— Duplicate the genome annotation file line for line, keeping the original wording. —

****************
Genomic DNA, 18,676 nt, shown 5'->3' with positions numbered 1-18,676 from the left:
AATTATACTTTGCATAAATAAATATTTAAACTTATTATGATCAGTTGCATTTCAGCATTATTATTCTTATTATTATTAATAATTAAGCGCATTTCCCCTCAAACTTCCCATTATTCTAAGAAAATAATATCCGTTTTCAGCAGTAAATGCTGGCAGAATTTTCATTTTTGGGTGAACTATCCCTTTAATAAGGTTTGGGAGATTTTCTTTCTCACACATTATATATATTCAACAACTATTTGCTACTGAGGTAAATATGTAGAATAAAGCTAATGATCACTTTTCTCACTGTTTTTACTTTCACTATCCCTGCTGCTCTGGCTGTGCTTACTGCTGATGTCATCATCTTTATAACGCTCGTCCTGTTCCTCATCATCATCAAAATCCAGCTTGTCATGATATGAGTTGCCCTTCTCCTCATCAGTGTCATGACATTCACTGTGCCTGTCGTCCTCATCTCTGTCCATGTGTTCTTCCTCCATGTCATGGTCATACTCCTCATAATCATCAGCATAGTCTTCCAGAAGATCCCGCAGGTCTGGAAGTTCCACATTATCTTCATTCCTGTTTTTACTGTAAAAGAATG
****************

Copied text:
Genomic DNA, 18,676 nt, shown 5'->3' with positions numbered 1-18,676 from the left:
AATTATACTTTGCATAAATAAATATTTAAACTTATTATGATCAGTTGCATTTCAGCATTATTATTCTTATTATTATTAATAATTAAGCGCATTTCCCCTCAAACTTCCCATTATTCTAAGAAAATAATATCCGTTTTCAGCAGTAAATGCTGGCAGAATTTTCATTTTTGGGTGAACTATCCCTTTAATAAGGTTTGGGAGATTTTCTTTCTCACACATTATATATATTCAACAACTATTTGCTACTGAGGTAAATATGTAGAATAAAGCTAATGATCACTTTTCTCACTGTTTTTACTTTCACTATCCCTGCTGCTCTGGCTGTGCTTACTGCTGATGTCATCATCTTTATAACGCTCGTCCTGTTCCTCATCATCATCAAAATCCAGCTTGTCATGATATGAGTTGCCCTTCTCCTCATCAGTGTCATGACATTCACTGTGCCTGTCGTCCTCATCTCTGTCCATGTGTTCTTCCTCCATGTCATGGTCATACTCCTCATAATCATCAGCATAGTCTTCCAGAAGATCCCGCAGGTCTGGAAGTTCCACATTATCTTCATTCCTGTTTTTACTGTAAAAGAATG